The holy day of Yom Kippur – the Day of Atonement – is soon upon us. According to Jewish tradition, the fate of all mankind is sealed for the coming year.
By: Rabbi Ari Enkin, Rabbinic Director, United with Israel
Observant Jews spend the majority of Yom Kippur’s 25 hours in the synagogue praying. We confess our sins and pray for a good year. That being said, it’s ultimately a happy day. It is the day that the Creator of the world forgives us for our sins, as the Torah says, “For on that day He will make an atonement for you, to cleanse you, that you may be clean from all your sins before God.”
The great Chassidic master, Rabbi Menachem Mendel of Kotzk, explained the significance of Yom Kippur is a different way. On one Yom Kippur eve, Rabbi Menachem Mendel made his way to his synagogue in preparation for the start of Yom Kippur and the hallowed Kol Nidrei prayers. Everyone was there dressed in white and wearing their prayer shawls (something never done at night, only on Yom Kippur). Hundreds of his followers were ready to usher in the holy day with their saintly rabbi. Even before the service formally began, everyone was already engaged in their own prayers, or they were reciting Psalms, or they were studying Torah. Not a second is wasted on this holy day.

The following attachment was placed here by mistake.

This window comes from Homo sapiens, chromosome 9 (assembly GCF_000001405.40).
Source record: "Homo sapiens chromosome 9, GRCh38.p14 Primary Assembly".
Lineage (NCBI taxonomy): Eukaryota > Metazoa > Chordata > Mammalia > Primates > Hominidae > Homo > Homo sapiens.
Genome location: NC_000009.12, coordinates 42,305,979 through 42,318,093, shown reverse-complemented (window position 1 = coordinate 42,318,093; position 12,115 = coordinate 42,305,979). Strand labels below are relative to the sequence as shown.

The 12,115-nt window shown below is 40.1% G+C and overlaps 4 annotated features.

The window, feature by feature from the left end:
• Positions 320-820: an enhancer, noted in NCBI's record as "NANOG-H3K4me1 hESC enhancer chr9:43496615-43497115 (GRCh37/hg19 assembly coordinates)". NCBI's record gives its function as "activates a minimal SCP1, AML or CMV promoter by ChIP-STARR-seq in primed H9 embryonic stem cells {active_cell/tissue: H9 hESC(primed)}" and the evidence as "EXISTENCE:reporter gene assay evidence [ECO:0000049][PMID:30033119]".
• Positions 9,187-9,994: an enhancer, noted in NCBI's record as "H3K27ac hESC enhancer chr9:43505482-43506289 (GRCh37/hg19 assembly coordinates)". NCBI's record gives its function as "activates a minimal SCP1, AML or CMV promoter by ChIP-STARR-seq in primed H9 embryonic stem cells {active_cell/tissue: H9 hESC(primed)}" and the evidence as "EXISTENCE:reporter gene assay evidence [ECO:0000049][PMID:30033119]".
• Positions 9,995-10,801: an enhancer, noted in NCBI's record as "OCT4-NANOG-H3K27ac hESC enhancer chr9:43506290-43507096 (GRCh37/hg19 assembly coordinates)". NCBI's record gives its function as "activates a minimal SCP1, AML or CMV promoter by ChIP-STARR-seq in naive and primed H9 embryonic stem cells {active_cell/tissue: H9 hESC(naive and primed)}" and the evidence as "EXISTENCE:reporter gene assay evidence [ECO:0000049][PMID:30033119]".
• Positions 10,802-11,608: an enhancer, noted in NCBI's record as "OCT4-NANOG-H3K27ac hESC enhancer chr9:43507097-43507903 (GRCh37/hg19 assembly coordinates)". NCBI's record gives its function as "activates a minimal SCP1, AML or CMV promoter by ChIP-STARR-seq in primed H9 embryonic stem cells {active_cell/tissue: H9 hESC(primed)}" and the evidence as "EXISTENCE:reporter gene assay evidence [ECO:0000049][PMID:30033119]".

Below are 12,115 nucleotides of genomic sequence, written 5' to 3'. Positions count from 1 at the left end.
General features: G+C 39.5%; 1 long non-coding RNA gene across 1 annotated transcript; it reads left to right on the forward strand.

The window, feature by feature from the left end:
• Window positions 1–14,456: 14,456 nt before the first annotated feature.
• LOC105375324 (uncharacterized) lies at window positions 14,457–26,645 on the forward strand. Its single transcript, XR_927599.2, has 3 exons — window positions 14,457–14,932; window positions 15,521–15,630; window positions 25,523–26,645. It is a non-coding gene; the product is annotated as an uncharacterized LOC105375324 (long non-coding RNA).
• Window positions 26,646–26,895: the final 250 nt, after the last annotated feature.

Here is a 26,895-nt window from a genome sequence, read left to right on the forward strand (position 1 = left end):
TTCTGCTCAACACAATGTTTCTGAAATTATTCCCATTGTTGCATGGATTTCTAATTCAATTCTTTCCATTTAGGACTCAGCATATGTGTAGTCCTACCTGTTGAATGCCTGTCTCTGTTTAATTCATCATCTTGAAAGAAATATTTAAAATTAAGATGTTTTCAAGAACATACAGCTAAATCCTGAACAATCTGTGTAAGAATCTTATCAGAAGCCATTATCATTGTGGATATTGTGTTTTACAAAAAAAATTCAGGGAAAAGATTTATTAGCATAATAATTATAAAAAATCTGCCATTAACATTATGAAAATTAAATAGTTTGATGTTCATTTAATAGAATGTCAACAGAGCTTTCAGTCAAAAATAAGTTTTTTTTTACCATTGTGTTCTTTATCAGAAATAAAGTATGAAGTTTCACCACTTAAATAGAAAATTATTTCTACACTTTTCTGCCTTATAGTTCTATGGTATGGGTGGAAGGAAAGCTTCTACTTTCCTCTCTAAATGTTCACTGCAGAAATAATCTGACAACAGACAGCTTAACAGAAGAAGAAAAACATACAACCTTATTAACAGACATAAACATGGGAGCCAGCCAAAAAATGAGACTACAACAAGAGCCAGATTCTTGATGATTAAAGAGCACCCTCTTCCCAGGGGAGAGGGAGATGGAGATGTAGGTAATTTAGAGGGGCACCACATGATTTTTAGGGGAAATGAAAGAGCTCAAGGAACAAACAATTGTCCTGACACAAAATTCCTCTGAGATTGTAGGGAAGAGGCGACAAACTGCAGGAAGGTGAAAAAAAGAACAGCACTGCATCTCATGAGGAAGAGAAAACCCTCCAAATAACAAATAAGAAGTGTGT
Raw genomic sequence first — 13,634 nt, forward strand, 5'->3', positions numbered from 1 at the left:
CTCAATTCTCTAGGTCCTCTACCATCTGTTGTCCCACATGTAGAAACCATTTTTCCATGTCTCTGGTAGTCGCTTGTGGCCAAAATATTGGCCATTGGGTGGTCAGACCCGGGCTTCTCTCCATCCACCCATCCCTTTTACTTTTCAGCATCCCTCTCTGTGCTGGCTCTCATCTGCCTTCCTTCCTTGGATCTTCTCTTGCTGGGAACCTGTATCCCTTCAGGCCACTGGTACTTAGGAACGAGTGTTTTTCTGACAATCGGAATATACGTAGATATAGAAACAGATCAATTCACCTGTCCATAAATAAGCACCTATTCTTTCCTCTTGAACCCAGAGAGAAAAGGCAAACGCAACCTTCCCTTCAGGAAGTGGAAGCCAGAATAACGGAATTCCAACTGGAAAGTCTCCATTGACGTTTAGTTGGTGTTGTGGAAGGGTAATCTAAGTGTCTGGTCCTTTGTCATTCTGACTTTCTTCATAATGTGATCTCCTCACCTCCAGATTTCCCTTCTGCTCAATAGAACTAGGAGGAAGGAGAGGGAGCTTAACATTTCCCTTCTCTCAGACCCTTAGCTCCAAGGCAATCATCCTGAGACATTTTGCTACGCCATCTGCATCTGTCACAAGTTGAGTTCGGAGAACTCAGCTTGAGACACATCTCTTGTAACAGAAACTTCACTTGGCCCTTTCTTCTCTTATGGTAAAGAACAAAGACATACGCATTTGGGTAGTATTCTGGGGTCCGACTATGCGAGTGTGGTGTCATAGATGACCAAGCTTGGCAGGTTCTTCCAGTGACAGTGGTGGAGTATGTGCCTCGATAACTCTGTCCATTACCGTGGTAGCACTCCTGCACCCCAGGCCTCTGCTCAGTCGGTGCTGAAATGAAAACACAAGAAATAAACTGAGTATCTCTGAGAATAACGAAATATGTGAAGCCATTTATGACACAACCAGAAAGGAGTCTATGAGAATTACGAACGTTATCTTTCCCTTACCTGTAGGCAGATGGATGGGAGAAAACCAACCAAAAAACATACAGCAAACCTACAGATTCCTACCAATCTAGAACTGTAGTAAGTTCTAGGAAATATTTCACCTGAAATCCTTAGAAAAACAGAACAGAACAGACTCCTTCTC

However, the Rabbi suddenly put an end to all of it. He interrupted the serene scene with an announcement:
Do not rely upon the power of Yom Kippur for forgiveness! Each and every person in this room must realize that he has to work upon himself to merit forgiveness. The Torah says “For on that day He will make an atonement for you, to cleanse you, that you may be clean from all your sins before G-d.” While it is true that Yom Kippur has the power to atone for all our sins, however, do not forget the end of the verse. ‘‘For you, to cleanse yourselves. . ..” The Torah is telling us that although we will indeed be forgiven for our sins, we must nevertheless work on cleansing ourselves. We must not rely on the power of Yom Kippur; we must also tap into the power in ourselves. It must be a joint effort.
And indeed it is. We do our part. We fast, we pray, we give up on all materialistic desires. We take control and do our part.
I would like to suggest that we take this idea into the rest of the year, as well. Continue to do your part long after Yom Kippur is over. Attend your synagogue or place of worship. Read the Torah. Begin to slowly make the effort, to make the change. Our sages tell us that if we would just let God into our lives a tiny bit, He will welcome us without bounds.
May we be successful in our mission and duty on Yom Kippur, and may we have the inspiration to continue with it throughout the year.